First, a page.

Save the Animals! Top 5 Most Endangered Species
This month marks the anniversary of a movement that has begun since 1970. Earth Day was born as a reminder to focus on our planet and to raise awareness of the harm we are causing on our environment. Educating others on air pollution, water pollution, greenhouse gases, fossil fuels, and more is an important part of the process because knowing the facts can help prompt change. We all share this planet with our fellow community members and billions of animal species out there. Since we have neglected the Earth, some of these animal species (the Dodo, Saber-Toothed Tigers, Wooly Mammoths) have already become extinct. Let’s all take a vow to save the animals and avoid further species extinction. Here are the Top 5 critically endangered species today.
Protect our Animals!
The Black Rhinoceros, or the Hook-Lipped Rhinoceros, is an animal native to central and eastern Africa. They are predominately known for their long horns, which can grow up to 1.5 meters in length. Since the rhinos have terrible eyesight, wild cats and poachers- who illegally capture them for their horns, are able to hunt them easily. The rhino’s horn is made from keratin, a strong substance often used in ancient remedies and medicine. There are only a few of this species left, but the numbers are slowly on the rise due to continuing conservation efforts. Want more information on how you can help out this endangered species? Check out the Save the Rhino organization on how you can get involved.
The Sumatran Elephant is native to south-east Asia and is rapidly hitting the critically-endangered species list. In 2012, nearly 70% of its population was wiped out due to a habitat loss and human-elephant conflict. Deforestation affected these elephants for the last 30 years as the paper industry and oil palm plantations harvested the natural lowlands of the elephant’s habitat. Because of this, some elephants have drifted a little too closely to human settlements and have raided crops, trampled homes, and even harmed civilians. To combat the elephants, some people retaliated by shooting or killing these animals. For more information on how you can help elephants, please visit the Rainforest Trust here.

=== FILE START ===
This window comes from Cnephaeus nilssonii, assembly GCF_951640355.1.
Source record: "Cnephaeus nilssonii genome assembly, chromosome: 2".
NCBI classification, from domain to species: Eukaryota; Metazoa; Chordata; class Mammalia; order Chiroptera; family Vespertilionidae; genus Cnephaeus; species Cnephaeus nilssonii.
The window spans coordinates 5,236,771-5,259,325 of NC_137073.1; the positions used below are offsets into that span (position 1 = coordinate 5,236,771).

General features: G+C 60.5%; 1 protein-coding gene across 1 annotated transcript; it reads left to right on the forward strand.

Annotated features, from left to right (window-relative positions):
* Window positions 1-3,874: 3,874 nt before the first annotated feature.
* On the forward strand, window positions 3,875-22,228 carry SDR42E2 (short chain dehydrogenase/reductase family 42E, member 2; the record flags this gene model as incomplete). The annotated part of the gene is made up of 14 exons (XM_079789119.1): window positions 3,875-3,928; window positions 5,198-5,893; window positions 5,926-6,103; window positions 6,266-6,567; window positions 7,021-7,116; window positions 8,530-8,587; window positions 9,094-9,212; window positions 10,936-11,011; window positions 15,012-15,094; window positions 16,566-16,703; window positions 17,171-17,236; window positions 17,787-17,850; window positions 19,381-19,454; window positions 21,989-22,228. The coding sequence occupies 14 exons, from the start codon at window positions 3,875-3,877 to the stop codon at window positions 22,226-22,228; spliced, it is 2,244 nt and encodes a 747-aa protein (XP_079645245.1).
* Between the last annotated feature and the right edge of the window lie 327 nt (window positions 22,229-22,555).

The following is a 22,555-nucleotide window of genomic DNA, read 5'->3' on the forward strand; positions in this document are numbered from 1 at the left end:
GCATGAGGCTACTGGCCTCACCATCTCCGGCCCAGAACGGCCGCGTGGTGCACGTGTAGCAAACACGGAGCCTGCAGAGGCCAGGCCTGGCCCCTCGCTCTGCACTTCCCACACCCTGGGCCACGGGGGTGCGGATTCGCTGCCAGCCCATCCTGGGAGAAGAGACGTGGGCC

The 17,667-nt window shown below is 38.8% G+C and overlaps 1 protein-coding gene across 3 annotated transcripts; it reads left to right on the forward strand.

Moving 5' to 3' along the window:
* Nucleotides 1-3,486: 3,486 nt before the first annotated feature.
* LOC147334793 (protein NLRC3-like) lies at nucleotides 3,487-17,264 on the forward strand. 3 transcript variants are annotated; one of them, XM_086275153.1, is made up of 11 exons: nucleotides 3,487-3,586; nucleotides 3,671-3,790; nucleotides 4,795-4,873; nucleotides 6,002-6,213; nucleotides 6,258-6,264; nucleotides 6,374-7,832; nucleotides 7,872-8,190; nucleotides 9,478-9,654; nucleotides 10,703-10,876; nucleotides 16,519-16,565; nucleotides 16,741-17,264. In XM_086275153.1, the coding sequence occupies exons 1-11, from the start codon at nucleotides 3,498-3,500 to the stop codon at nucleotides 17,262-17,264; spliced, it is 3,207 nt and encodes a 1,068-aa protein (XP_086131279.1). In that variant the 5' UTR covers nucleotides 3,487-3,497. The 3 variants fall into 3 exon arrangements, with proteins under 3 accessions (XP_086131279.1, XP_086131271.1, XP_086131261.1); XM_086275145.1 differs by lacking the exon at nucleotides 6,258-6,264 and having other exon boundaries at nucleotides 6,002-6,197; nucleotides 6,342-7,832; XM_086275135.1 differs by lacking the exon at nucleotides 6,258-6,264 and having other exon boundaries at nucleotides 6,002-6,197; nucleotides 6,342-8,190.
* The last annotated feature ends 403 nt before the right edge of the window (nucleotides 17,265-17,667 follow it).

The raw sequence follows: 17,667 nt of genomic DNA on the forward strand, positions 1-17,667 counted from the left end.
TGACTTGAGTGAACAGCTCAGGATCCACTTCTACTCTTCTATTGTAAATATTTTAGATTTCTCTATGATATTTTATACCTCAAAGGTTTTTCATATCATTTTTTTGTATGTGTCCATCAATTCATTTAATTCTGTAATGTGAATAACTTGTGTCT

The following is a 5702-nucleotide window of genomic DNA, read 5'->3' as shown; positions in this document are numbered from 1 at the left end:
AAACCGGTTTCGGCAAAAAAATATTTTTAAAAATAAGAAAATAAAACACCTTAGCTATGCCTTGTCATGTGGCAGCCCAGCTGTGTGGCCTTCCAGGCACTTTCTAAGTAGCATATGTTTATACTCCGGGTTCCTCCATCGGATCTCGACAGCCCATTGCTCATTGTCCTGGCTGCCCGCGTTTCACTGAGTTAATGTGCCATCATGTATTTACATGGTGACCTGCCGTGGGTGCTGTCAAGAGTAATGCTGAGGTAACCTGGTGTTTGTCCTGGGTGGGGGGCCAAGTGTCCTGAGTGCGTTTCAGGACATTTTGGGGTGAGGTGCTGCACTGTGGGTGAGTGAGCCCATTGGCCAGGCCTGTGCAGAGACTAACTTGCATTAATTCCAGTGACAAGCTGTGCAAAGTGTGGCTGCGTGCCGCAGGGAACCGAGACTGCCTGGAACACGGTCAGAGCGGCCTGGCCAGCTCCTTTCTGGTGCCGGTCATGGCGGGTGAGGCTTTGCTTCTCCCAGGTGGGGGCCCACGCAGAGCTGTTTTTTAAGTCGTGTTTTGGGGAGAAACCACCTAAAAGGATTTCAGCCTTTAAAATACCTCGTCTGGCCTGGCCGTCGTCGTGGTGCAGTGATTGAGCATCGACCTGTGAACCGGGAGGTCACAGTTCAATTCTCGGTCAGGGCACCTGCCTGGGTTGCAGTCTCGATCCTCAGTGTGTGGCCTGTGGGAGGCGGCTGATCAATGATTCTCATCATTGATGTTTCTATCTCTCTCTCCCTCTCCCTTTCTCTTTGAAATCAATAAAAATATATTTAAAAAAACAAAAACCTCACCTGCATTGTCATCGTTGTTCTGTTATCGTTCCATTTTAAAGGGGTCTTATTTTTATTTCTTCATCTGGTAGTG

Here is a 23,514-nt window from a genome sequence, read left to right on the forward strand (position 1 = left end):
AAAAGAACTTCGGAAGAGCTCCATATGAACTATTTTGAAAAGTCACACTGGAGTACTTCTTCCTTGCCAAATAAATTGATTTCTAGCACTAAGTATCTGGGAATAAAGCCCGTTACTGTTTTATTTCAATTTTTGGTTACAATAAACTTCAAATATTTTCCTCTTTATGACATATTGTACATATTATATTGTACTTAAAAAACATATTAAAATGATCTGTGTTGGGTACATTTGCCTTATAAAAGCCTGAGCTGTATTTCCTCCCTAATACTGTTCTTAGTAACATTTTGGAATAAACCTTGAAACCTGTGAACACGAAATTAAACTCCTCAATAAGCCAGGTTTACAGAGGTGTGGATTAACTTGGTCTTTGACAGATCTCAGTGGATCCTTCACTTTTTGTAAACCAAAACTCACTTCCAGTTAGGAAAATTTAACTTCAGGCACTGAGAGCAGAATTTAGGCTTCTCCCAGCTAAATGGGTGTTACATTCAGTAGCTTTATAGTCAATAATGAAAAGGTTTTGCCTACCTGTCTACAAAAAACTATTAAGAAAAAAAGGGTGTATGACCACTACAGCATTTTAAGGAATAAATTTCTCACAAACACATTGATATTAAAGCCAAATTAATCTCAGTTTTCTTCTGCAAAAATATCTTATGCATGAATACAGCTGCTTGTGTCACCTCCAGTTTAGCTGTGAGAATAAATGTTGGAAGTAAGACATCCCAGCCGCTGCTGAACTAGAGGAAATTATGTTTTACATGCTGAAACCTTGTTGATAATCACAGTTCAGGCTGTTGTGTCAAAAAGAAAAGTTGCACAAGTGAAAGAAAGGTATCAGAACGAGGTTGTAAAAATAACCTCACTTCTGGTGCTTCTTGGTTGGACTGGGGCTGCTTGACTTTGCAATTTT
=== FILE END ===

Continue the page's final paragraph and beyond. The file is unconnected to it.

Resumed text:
Hawksbill Sea Turtle
Most sea turtles are at risk because they’re threatened by loss of feeding habitats, excessive egg collection, pollution, and costal development. Sea pollution sets the stage for the downfall of these reptiles, as they get caught in leftover gill nets or fishing hooks in the sea. Turtles need to swim to the surface to breathe, but because they are caught, they can drown to their death. The Hawksbill Sea Turtle is also hunted and traded illegally because of their brown and yellow carapace shell. Their shell is often used to make specific jewelry and ornamental decoration. For more information on how you can help out, visit the Sea Turtle Conservancy here.
With less than 100 animals left in their pollution, the Vaquita Porpoise is the world’s most rare marine animal. If drastic changes don’t take place soon, it is estimated that this species will become extinct by 2018. It wasn’t discovered until 1958, but due to sea pollution and illegal fishing operations, more than half the population has been lost for the past three years. In an attempt to catch the Totoaba (another critically endangered fish), fishermen place nets throughout the Gulf of California. This also led to the downfall of the Vaquita because they were tangled in the same nets. For more information, check out Defenders of Wildlife on what you can do to help.
What’s a pangolin? The Pangolin is a nocturnal mammal found in Asia and in Africa. They are known unofficially as ‘scaly anteaters’ because they are covered from head to toe in scales and have a similar diet. These are the highest trafficked animal in the world because their meat is considered a rare delicacy in Asia. Pangolin scales can also be used in traditional remedies to treat various ailments. Between 2011 and 2013, an estimated 230,000+ pangolins were killed, drastically decreasing their population. For more information, please visit the World Wildlife Fund on ways to help out!
Most of these animal species are also listed under the World Wildlife Fund (check out the whole list of critically endangered animals here). With your help, we can all work to make a difference and save these guys from becoming extinct!